But I first heard this song something like 20 years ago. And half a lifetime later I still don't know what I think about it.
Written by the slightly creepy 1970s godfathers of emo Big Star, the version that actually introduced me to "Thirteen" was the cover by US college noiseniks Magnapop on their eponymous debut album, and it's still by far my favourite take on the song. (I don't like the original at all, and Garbage's version is the only other good one.) But we're a little ahead of ourselves here.
At the most generous interpretation, "Thirteen" is a paean to (very) underage sex. At worst it's a hymn in open praise of paedophilia. The identity of the singer – whether it's a classroom sweetheart or sinister predator – is never explicitly made plain. What evidence there is leans slightly towards the latter, but either way we're talking about statutory rape at best. And if the title's inconclusive, the opening line coldly removes the comfort of doubt: "Won't you let me walk you home from school?"
(The song is often excused by invariably-male rock critics as being about innocent adolescent love, not sex. But as we'll see later in the lyrics, this is cop-out rubbish.)
The traditional portrayal of the paedophile, of course, is of an older man preying on young girls. So in having the cover sung by a woman – half of Magnapop were female – there's a twist straight away. Is this an attempt to somehow neutralise the song's evil (like U2 introducing "Helter Skelter" with the words "This is a song Charles Manson stole from the Beatles. We're stealing it back") by taking control of it, and therefore its power, away from the abuser? Or is it turning the situation round to present the hypocrisy with which society views underage sex if you reverse the usual genders?
(If a young girl is molested by an older man, everyone wants him killed. If an older woman has sex with an underage boy, most people – most men, at least – think of the victim as a lucky bastard.) Or is it neither of those things, and simply the same story of young love told by the other participant?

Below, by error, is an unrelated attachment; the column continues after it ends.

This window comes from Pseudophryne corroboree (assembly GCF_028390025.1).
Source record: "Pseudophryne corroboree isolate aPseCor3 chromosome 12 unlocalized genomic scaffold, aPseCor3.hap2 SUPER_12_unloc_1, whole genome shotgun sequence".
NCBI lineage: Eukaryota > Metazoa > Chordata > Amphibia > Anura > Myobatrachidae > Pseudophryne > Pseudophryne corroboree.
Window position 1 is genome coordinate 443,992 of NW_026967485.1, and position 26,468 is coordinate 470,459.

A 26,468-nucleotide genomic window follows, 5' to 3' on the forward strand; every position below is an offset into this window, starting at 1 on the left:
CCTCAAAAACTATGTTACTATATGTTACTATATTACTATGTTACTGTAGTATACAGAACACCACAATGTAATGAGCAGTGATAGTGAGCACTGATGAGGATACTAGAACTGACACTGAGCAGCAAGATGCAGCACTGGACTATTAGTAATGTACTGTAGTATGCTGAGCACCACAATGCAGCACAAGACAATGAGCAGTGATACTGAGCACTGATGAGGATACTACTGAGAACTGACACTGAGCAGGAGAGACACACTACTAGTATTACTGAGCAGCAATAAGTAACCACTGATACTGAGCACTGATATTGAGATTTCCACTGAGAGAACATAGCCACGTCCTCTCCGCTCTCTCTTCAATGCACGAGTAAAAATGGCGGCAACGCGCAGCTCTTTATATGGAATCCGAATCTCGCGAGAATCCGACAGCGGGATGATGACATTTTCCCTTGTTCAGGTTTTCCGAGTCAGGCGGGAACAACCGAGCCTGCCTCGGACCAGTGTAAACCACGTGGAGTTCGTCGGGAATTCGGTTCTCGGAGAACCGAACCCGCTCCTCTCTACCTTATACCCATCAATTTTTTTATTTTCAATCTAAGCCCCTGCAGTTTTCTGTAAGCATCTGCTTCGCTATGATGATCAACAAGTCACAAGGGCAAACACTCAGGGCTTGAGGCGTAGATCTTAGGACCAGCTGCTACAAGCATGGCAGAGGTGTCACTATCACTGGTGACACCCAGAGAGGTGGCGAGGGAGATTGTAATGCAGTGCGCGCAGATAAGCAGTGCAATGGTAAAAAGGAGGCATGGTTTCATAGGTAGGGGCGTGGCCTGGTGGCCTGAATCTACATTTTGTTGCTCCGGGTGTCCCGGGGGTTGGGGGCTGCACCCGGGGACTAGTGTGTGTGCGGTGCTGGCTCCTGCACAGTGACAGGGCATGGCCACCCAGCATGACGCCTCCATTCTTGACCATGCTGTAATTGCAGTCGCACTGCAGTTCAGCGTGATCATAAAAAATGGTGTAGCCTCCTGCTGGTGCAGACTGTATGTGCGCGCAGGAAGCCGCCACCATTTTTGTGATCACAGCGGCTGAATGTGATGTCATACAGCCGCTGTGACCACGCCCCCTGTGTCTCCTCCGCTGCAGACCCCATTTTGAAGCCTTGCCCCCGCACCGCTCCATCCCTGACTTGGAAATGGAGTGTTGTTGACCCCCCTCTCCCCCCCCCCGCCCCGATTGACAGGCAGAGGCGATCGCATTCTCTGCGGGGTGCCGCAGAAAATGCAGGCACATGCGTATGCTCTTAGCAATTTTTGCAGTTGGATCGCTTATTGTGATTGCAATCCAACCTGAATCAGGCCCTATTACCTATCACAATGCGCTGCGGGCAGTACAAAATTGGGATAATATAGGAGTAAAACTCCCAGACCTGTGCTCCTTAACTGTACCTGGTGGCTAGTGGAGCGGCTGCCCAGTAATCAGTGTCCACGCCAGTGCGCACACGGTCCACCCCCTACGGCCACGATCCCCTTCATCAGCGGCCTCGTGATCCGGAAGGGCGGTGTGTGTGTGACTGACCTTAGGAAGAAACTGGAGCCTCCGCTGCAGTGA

While the original, and most other versions, play it as a rather folkish acoustic ballad, Magnapop muddy the picture further by producing something altogether more intense. Starting with a prowling, menacing bassline and sparse reverb-heavy drums, the revelatory second half of each verse is consumed in fiery guitar noise. Where each set of opening lines are delivered with a gentle sweetness, the ensuing parts carry a lascivious yearning that borders on threat.
In the first verse the words "…and I'll take you" ostensibly refer harmlessly to a school dance, but Magnapop's Linda Hopper enunciates them with an almost-sneer that implies something a lot less innocuous. In the original, the second verse's reference to "Paint It Black" suggests an everyday musical discussion about the Rolling Stones' work – in Hopper's hands, as the incendiary guitars start to lick around the line's feet, it's a full-blown invocation of Their Satanic Majesties, and the words "Come inside where it's okay / I won't shake you" sound like an empty promise.
(Curiously, this is a change in the cover – the original pledges the narrator WILL shake the object of his desire, yet sounds far less ominous than Hopper's vow of inaction.)